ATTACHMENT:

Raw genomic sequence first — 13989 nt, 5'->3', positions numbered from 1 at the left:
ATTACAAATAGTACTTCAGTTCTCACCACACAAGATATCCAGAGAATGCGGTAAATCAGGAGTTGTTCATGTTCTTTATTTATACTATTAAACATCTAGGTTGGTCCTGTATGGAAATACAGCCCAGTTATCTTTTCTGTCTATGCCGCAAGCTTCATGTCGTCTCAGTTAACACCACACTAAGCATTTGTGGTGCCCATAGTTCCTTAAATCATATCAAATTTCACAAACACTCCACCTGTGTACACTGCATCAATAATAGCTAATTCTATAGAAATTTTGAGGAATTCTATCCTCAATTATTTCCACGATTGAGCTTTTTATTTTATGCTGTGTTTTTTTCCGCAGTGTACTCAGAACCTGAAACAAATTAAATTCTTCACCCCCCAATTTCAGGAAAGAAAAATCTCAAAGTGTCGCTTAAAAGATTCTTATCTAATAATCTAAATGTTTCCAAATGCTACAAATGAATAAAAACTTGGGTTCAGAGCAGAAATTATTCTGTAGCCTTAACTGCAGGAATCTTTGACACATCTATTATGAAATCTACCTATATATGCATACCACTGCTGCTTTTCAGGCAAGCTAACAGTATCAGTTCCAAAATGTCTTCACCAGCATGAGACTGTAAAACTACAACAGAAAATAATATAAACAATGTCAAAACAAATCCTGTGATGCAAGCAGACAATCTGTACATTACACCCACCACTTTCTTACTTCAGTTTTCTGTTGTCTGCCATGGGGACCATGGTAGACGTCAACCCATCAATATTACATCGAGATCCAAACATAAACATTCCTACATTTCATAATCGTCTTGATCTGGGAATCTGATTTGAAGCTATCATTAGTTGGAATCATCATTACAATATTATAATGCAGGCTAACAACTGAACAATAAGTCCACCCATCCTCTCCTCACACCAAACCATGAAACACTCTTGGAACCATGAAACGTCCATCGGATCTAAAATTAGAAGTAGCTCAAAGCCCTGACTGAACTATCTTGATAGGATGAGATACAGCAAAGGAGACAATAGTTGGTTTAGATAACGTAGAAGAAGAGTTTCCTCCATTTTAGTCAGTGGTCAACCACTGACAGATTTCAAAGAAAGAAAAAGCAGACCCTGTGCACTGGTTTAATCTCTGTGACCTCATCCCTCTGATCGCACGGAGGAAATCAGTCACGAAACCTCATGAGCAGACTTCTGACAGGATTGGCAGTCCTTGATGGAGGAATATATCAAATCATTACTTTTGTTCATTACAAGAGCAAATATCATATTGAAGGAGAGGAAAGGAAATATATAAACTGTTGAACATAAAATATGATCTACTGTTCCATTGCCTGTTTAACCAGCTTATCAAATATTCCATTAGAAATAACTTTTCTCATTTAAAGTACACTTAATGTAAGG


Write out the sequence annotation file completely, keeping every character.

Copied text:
Raw genomic sequence first — 13989 nt, 5'->3', positions numbered from 1 at the left:
ATTACAAATAGTACTTCAGTTCTCACCACACAAGATATCCAGAGAATGCGGTAAATCAGGAGTTGTTCATGTTCTTTATTTATACTATTAAACATCTAGGTTGGTCCTGTATGGAAATACAGCCCAGTTATCTTTTCTGTCTATGCCGCAAGCTTCATGTCGTCTCAGTTAACACCACACTAAGCATTTGTGGTGCCCATAGTTCCTTAAATCATATCAAATTTCACAAACACTCCACCTGTGTACACTGCATCAATAATAGCTAATTCTATAGAAATTTTGAGGAATTCTATCCTCAATTATTTCCACGATTGAGCTTTTTATTTTATGCTGTGTTTTTTTCCGCAGTGTACTCAGAACCTGAAACAAATTAAATTCTTCACCCCCCAATTTCAGGAAAGAAAAATCTCAAAGTGTCGCTTAAAAGATTCTTATCTAATAATCTAAATGTTTCCAAATGCTACAAATGAATAAAAACTTGGGTTCAGAGCAGAAATTATTCTGTAGCCTTAACTGCAGGAATCTTTGACACATCTATTATGAAATCTACCTATATATGCATACCACTGCTGCTTTTCAGGCAAGCTAACAGTATCAGTTCCAAAATGTCTTCACCAGCATGAGACTGTAAAACTACAACAGAAAATAATATAAACAATGTCAAAACAAATCCTGTGATGCAAGCAGACAATCTGTACATTACACCCACCACTTTCTTACTTCAGTTTTCTGTTGTCTGCCATGGGGACCATGGTAGACGTCAACCCATCAATATTACATCGAGATCCAAACATAAACATTCCTACATTTCATAATCGTCTTGATCTGGGAATCTGATTTGAAGCTATCATTAGTTGGAATCATCATTACAATATTATAATGCAGGCTAACAACTGAACAATAAGTCCACCCATCCTCTCCTCACACCAAACCATGAAACACTCTTGGAACCATGAAACGTCCATCGGATCTAAAATTAGAAGTAGCTCAAAGCCCTGACTGAACTATCTTGATAGGATGAGATACAGCAAAGGAGACAATAGTTGGTTTAGATAACGTAGAAGAAGAGTTTCCTCCATTTTAGTCAGTGGTCAACCACTGACAGATTTCAAAGAAAGAAAAAGCAGACCCTGTGCACTGGTTTAATCTCTGTGACCTCATCCCTCTGATCGCACGGAGGAAATCAGTCACGAAACCTCATGAGCAGACTTCTGACAGGATTGGCAGTCCTTGATGGAGGAATATATCAAATCATTACTTTTGTTCATTACAAGAGCAAATATCATATTGAAGGAGAGGAAAGGAAATATATAAACTGTTGAACATAAAATATGATCTACTGTTCCATTGCCTGTTTAACCAGCTTATCAAATATTCCATTAGAAATAACTTTTCTCATTTAAAGTACACTTAATGTAAGG